You don't believe that? Have a look at the bottom of the module again (see image above). If you trace the middle pin and the corresponding conductor trace, it will end at a soldering pad which doesn't seem to be used. Now if you have again a look on how the module looks from the top (see image above), you will see that the buzzer sits on top of that pad. In order to proof that this pad is really not used, I desoldered the buzzer, which you can see in the next image. One can clearly see, that this pad is really not used. The piezo also has only two connector not three. Therefore applying 5V to it (see "second approach" above) won't do anything.

KY-012 buzzer desoldered

The proper way

So in order to do it correctly, you need a transistor. I had a Diotec 2N2222A laying around, so I used that one (you could use a different one of course). In order to connect it to the Raspberry Pi GPIO, we need a series resistor at the transistor's base (see schematic below). The value of that transistor can be easily calculated by having a look at the datasheet. But first, let's check what we actually want.

What do we want?

We want to connect the base of the transistor to a GPIO port of the RPi which gives us 3.3V. We want to connect the piezo to the 5V rail of the Raspberry Pi, since that was designed for a higher current draw. We learned above that the piezo will roughly need 24.75mA at 5V, so our transistor needs to provide that at least. In reality, we should use the maximum value of 30mA from the KY-012 datasheet.

Some calculation

Having a look at the transistor's datasheet, you will see the so called DC current gain values. We need to chose a current value for Ic which is most close to our 30mA and then take the hFE value (DC current gain value) the datasheet gives us. The datasheet gives us a value for Ic = 10mA and for Ic=100mA. So lets take the first one since 10mA is closer to 30mA. This gives us a hFE of 75. From this we can calculate Ib, which is the current which needs to be drawn from our GPIO in order to provide Ic = 30mA.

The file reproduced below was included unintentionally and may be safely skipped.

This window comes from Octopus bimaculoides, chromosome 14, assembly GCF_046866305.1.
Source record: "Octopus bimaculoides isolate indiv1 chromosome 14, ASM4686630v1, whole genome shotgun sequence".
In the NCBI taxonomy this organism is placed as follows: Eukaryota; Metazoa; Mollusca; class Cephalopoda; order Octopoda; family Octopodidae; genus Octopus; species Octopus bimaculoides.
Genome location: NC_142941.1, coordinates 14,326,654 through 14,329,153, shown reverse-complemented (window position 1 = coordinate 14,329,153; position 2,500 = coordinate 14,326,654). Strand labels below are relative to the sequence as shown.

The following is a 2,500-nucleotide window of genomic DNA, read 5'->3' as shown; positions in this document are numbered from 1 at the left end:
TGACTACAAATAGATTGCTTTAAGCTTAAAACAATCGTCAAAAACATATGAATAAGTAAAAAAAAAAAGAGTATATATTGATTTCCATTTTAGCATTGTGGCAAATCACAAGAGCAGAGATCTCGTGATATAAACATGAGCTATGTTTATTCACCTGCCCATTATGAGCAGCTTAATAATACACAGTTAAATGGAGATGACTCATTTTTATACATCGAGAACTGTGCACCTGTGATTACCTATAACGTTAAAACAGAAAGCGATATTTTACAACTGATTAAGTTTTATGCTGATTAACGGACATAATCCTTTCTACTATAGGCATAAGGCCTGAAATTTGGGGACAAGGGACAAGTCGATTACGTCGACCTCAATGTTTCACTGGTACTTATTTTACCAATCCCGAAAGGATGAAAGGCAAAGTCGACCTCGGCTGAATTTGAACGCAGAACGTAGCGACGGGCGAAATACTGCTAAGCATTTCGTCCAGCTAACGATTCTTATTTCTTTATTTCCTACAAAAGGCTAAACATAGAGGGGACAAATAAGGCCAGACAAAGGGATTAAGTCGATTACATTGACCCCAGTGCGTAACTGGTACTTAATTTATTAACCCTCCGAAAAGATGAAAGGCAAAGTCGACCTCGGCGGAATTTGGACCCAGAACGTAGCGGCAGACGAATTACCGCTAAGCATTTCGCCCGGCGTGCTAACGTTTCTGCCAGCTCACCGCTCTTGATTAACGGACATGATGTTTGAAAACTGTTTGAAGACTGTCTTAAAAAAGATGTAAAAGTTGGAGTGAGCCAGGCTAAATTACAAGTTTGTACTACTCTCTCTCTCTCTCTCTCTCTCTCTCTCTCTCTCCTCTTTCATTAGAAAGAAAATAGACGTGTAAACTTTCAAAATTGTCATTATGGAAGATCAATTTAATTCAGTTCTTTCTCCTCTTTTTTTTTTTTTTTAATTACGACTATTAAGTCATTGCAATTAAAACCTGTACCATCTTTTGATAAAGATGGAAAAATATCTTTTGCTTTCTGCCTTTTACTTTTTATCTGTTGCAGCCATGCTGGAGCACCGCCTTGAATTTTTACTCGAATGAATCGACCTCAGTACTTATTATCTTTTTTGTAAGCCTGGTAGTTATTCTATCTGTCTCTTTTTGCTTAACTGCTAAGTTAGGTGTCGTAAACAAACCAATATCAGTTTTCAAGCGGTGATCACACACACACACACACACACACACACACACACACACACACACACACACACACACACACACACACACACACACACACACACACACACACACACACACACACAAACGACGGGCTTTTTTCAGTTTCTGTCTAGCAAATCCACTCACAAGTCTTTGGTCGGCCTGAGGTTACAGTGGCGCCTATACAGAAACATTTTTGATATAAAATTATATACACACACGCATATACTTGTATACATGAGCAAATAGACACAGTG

Ib = Ic/hFE
   = 30mA/75
   = 0.4mA

We want to use the transistor as a switch. For this we give a bit more current on the transistor's base (we want the transistor to saturate). The datasheet gives us minimum values for the hFE. For such a "minimum" value we could use a factor of 3. If the datasheet would give us a "typical" value (that means the hFE could also be below that value), we should go slightly higher. So let's take a factor of 3:

Ibsat = Ib * 3
      = 0.4mA * 3 
      = 1.2mA

So we would drain 1.2mA from the GPIO. Now we can calculate the base resistor. Uoh is the high-level output voltage of the GPIO pin. Ube is the base-emitter voltage of the transistor.

R = U/I
  = (Uoh-Ube)/Ibsat
  = (3.3V-0.7V)/1.2mA
  = 2.167kΩ

Looks good! We could use a 2.2kΩ resistor. The final schematic would then look like this:

Schematic KY-012 with transistor

Of course you could use other pins for GND, 5V and the GPIO.

Mission accomplished

That's it. We will roughly drain 1.2mA from our RPi GPIO. Of course this is only a theoretical value. In reality, depending on the tolerance of your resistor and other factors, the value will vary a bit. Still, this will be less than the 2-3mA which are the "safe" area for a RPi GPIO. Mission accomplished!